By David N. Leff

Do fruit flies get tumors? Yes, but who cares?

Molecular oncologists should, but many do not. There seems to be a politically incorrect species put-down of Drosophila melanogaster in the search for genes of possible use in fighting cancer. Molecular oncologist Christopher Kemp, at the Fred Hutchinson Cancer Research Center, in Seattle, put the snub this way:

"Some 50 tumor-suppressor genes have been discovered in Drosophila, two dozen have been cloned, and at least nine show clear homology to mammalian genes," he said. "Due in part to anthropocentrism, [i.e., Homo sapiens' snobbery], these studies have not gained broad acceptance or notice in the mammalian cancer genetics community."

Kemp was commenting on a two-part paper in the February 1999 issue of Nature Genetics. One bears the title "Human homologue of the Drosophila melanogaster lats tumour suppressor modulates CDC2 activity." The second article's title reads "Mice deficient of Lats1 develop soft-tissue sarcomas, ovarian tumours and pituitary dysfunction." The senior author of both papers is cancer geneticist Tian Xu, of the Howard Hughes Medical Institute, at Yale University, in New Haven, Conn.

Xu and his co-authors don't spurn fruit flies as a potential source of anticancer agents. On the contrary, among the insects' genes they have identified one they named lats - standing for "large tumor suppressor." It encodes a putative serine/threonine kinase, which, when mutationally deleted, forms large, aberrantly proliferating cancers on many fruit-fly tissues. "It was not clear previously," Xu told BioWorld Today, "whether these fly genes are directly relevant to tumorigenesis in mammals."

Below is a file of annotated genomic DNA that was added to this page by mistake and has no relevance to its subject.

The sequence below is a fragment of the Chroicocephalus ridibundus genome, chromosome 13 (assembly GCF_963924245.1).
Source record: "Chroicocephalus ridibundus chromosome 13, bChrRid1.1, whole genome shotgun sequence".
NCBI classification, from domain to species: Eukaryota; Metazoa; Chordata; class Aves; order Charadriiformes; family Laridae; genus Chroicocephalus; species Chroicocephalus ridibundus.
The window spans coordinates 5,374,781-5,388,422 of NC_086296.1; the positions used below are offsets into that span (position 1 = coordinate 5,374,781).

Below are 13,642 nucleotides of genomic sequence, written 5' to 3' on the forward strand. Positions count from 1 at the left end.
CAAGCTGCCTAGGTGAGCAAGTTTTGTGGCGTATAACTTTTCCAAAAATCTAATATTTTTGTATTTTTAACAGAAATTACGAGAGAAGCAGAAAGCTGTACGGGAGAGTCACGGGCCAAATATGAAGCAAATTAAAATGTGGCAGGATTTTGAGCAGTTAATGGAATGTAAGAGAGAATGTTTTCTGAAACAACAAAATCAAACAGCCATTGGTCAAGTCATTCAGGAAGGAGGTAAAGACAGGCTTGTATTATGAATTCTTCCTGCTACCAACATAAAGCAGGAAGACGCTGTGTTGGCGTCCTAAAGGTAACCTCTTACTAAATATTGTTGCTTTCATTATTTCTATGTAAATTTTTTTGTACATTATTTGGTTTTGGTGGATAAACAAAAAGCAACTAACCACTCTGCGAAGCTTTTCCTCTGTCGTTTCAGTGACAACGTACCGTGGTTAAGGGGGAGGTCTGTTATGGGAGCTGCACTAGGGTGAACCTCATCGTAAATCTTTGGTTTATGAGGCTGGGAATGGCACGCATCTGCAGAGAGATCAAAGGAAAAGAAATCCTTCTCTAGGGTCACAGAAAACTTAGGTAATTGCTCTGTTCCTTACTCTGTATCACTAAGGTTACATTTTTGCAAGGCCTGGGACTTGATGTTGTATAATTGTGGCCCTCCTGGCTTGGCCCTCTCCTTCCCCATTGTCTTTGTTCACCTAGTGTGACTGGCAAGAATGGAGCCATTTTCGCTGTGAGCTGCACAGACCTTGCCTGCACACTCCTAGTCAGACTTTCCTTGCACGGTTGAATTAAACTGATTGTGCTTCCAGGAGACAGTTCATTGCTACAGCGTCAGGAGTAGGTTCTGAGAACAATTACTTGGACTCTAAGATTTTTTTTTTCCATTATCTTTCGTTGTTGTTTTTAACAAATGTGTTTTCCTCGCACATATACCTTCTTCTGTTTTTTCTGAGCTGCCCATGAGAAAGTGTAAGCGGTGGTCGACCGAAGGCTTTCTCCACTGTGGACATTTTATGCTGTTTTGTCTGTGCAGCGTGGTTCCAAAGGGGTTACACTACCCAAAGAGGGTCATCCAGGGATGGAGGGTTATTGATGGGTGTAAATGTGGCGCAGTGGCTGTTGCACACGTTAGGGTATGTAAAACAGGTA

He and his group went on to clone the human equivalent of the insect Lats1 gene, and showed that its product binds the crucial cell-cycle regulator CDC2.

Fly, Humans Shared Ancestor 800 Million Years Ago

When they introduced the unmutated product of the intact human gene into the genome of flies lacking the Drosophila version of Lats, it prevented tumor formation in the insects. This suggested a considerable degree of genomic resemblance between the gene sequence in fly and man. "Human LATS1 and fly LATS," they report, "share 74 percent sequence identity (86 percent similarity) in the kinase-containing carboxy-terminal domain."

Furthermore, a database search "revealed LATS-like molecules from Caenorhabditis elegans [the nematode round worm] and Saccharomyces cerevisiae [yeast], suggesting that members of this protein family might exist in all eukaryotes."

This congruence, Kemp observed, "in addition to the interesting philosophical issues, further indicates the conservation of the tumor-suppressing function of LATS through the 800 million years since these phylogenetic lines diverged." He added that Xu and his co-authors show, "apparently for the first time, that a gene functions as a tumor suppressor in both invertebrates and vertebrates."